Wednesday, February 17, 2010

Lemon Pasta Primavera

I am reading a book in which the author moved to Rome to live (and eat) after an agonizing divorce. As she strolls the winding streets of this magnificent city, dining in one tucked away restaurant after another, I am reminded of my two visits to Italy and all the wonderful food. The saying is, "You can't get a bad meal in Rome," and it's true! My husband, daughter and I found a wonderful little place not far from the Pantheon where my daughter ordered the most delicious Lemon Spaghetti. After one taste, I couldn't stop my fork from wandering over into her plate for more and more, until I had eaten at least half of her dinner. (Don't worry, I shared my Carbonara with her, so she didn't starve.) On a return trip to Rome a few years later, we found that restaurant again and I ordered my own plate of this never-to-be-forgotten pasta and savored every tangy mouthful.

Reading this book had me dreaming of that unique pasta dish again, so I had to think of a way to fit it into my food plan. Considering I rarely eat pasta anymore and will never sit down to a heaping plate of it again (until I return to Rome), I decided that a variety of fresh sauted vegetables and only a little pasta might just satisfy my craving. It worked! This makeover recipe has the exact, same tangy flavor that so captivated my senses in Rome and I feel good knowing it is made with healthier ingredients. You might also enjoy adding shrimp along with the vegetables to boost the protein. (Sadly, my husband is allergic to shellfish, so I had to leave it out.) The small amount of pasta interspersed among the beautiful plate of spring vegetables is just enough to make me think I'm eating the real deal! All I have to do is close my eyes and I'm back in Italy again.

Just an aside: If you're looking for a meatless meal this Lenten season, give this one a try. But I must warn you, if suffering and sacrifice is your main objective, then maybe save this recipe for another day because you will not feel deprived in any way while eating this!

Lemon Pasta Primavera
(Makes 4 servings)

Zest and juice of 2 lemons
3½ tablespoons + ½ teaspoon extra-virgin olive oil, divided
2½ ounces dry linguini or spaghetti noodles (I suggest Dreamfield's or Carba-Nada)
4 ounces sliced white mushrooms
½ small onion, thinly sliced
2 cups broccoli florets
1 small to medium yellow summer squash, cut into half-moons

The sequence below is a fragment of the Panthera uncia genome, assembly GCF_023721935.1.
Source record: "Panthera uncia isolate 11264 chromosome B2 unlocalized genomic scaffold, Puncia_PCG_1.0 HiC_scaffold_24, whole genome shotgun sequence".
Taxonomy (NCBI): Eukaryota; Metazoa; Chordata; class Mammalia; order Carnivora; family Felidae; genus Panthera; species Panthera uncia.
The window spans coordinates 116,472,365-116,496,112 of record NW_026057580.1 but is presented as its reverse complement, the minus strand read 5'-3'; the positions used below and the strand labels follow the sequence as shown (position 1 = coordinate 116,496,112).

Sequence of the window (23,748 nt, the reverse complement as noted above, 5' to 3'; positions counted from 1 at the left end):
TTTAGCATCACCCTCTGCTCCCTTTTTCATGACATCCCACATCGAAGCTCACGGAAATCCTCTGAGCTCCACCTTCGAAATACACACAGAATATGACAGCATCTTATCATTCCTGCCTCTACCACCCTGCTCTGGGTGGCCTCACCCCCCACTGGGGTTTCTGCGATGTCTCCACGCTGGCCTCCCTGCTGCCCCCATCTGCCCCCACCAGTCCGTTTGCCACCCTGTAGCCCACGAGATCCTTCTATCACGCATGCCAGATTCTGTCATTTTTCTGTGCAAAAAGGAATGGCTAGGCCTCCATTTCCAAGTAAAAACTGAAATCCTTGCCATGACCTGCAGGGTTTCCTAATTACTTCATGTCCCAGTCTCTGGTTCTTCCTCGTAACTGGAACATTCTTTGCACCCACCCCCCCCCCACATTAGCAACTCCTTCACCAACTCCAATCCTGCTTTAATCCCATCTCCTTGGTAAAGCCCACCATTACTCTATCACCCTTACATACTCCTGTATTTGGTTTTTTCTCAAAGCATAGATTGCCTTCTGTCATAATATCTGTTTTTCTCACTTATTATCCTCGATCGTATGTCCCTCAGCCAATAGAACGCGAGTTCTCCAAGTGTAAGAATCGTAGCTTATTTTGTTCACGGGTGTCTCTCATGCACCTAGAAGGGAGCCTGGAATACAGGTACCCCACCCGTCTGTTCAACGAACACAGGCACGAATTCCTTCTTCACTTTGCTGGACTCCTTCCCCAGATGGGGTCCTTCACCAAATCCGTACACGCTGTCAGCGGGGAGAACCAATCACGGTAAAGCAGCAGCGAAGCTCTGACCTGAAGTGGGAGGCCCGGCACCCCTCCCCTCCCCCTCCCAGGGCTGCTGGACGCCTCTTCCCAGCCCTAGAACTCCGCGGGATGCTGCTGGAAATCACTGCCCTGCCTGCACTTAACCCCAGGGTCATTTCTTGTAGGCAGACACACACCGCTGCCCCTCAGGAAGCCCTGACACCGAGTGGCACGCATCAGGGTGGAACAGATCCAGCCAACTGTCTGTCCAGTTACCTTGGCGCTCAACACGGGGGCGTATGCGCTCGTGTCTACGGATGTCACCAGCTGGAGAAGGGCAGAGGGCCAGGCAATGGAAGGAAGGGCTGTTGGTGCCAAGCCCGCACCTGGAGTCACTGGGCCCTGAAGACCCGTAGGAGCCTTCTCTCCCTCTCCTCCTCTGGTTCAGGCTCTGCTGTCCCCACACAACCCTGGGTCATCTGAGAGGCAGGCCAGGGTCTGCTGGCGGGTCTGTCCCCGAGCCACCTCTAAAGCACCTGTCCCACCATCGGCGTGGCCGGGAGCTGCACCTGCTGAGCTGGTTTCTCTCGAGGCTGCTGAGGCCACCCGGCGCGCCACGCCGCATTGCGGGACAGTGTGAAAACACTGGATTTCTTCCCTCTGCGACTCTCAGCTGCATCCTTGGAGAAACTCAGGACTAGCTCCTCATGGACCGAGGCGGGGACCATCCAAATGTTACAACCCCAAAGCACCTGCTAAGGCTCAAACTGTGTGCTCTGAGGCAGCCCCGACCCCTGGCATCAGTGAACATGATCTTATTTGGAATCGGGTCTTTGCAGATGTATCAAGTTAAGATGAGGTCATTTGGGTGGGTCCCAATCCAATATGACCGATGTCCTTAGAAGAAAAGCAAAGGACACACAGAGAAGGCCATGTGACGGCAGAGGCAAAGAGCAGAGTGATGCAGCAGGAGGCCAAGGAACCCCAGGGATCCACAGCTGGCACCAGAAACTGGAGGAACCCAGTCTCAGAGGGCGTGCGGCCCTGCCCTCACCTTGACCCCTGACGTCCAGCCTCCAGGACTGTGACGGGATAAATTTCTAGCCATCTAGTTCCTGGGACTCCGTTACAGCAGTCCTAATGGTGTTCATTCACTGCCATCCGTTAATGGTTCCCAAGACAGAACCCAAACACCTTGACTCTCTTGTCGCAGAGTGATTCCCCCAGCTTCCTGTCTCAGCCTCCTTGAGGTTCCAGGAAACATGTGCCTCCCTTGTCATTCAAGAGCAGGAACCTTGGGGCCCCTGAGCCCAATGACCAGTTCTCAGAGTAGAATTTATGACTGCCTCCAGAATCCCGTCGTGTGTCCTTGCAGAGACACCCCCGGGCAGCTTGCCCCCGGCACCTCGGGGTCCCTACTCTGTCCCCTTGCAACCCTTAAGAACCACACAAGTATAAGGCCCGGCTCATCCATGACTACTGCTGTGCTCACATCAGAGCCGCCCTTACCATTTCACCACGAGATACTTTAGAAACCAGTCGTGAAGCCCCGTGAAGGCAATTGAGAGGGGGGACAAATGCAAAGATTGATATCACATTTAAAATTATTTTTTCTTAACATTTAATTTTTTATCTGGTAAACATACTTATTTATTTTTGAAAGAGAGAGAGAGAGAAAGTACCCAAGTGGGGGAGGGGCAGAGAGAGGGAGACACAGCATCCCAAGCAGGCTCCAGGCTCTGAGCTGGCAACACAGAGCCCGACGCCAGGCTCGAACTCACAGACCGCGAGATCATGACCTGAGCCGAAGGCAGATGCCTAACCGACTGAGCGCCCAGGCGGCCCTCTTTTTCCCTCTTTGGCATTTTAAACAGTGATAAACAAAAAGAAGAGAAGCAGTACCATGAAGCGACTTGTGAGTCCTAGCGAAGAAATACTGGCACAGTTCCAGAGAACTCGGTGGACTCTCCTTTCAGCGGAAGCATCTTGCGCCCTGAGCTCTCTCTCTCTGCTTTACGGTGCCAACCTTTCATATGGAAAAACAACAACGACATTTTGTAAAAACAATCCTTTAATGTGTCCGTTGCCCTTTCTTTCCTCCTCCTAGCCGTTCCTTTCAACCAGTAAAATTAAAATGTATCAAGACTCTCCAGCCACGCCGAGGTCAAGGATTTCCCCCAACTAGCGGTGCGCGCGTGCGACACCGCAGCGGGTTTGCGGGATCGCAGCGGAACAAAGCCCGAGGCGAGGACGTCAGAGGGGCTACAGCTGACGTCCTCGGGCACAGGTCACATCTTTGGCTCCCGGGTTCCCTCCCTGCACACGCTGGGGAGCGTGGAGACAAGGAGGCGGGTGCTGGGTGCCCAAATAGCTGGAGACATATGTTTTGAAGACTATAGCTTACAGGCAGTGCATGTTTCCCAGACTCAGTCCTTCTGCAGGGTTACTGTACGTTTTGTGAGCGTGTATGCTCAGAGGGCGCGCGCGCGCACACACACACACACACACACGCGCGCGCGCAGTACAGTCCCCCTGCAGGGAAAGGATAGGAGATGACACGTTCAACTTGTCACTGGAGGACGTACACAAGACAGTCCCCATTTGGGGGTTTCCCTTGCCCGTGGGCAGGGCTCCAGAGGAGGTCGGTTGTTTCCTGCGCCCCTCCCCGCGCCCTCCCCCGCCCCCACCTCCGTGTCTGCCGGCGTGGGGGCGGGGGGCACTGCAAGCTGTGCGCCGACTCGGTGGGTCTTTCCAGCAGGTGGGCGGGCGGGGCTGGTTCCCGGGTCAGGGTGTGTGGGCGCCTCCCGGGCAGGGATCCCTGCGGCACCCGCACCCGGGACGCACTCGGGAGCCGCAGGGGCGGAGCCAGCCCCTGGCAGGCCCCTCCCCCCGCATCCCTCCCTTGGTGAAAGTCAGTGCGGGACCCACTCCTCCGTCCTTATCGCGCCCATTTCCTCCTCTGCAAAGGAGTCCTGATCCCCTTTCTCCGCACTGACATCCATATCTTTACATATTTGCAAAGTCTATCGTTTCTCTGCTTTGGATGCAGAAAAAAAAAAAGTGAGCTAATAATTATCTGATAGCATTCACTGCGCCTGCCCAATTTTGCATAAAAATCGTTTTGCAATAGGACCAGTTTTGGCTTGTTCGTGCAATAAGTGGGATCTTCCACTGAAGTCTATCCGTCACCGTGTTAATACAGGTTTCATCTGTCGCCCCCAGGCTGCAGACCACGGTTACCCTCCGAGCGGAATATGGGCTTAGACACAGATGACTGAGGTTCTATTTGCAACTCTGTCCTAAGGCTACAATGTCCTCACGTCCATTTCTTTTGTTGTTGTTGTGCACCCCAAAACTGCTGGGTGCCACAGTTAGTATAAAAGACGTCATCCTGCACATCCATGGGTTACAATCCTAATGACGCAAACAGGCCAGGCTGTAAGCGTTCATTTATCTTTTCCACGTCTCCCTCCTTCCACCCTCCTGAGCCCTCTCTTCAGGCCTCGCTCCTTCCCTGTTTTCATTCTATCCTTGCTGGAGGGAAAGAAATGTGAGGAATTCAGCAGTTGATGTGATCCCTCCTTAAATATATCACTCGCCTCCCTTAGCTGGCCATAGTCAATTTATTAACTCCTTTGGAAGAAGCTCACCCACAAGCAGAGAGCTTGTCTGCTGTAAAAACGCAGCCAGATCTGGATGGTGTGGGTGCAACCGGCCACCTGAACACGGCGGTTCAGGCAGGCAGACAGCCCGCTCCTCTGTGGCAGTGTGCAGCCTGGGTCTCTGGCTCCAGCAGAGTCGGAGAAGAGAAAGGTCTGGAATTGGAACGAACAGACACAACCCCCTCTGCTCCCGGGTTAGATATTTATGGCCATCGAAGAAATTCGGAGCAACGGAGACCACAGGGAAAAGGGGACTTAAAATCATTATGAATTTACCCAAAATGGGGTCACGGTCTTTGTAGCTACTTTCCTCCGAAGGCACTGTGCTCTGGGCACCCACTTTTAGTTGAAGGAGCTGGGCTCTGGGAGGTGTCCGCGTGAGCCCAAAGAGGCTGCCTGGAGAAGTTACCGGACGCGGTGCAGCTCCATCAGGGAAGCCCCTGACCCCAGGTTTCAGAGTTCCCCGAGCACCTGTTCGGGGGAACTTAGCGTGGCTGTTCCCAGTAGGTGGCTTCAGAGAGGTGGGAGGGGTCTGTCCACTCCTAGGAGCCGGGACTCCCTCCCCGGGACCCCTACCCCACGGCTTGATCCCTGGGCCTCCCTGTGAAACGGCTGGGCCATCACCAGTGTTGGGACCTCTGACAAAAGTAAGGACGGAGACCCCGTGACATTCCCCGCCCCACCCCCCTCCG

1 small to medium zucchini, cut into half-moons
½ pound asparagus, cut into bite-size pieces (about 1½ cups)
2 cloves garlic, minced
1 teaspoon dried basil leaves
Salt and pepper
1/3 cup grated parmesan cheese

1. In a small bowl, mix together 3½ tablespoons olive oil, lemon zest and lemon juice; set aside. Prepare pasta according to package directions until just al dente.

2. Meanwhile, saute mushrooms in a large, dry, non-stick skillet until moisture has been released and evaporated. Add sliced onion, ½ teaspoon olive oil and a pinch of salt to pan. Continue cooking, stirring frequently, until onion is soft. Add broccoli, squashes, asparagus and garlic to pan and saute until vegetables are tender crisp. Add basil, olive oil & lemon mixture to pan and stir to combine. Add salt and pepper to taste.

3. Drain pasta and stir into vegetable mixture. Add parmesan cheese and toss to coat. Serve immediately.

Nutritional Information per serving (made with Dreamfield's pasta): 287.7 calories, 24.7 g carbohydrate, 18.7 g total fat, 3.7 g saturated fat, 5.7 g fiber, 12.7 g protein.

Original recipe by Kathy Sheehan, copyright 2010

How does this compare with traditional Lemon Spaghetti made from an authentic Italian recipe? The traditional recipe is loaded with saturated fat and carbs, without the benefit of vitamins and minerals from vegetables because a traditional recipe doesn't include any vegetables. Although its tart, lemony flavor may taste "light," do not be deceived. The nutritional information per serving of a traditionally prepared Lemon Spaghetti is an alarming 670 calories, 86 g carbohydrate, 27.2 g total fat, 13.5 g saturated fat, 4.6 g fiber, 25.5 g protein.

No comments:

Post a Comment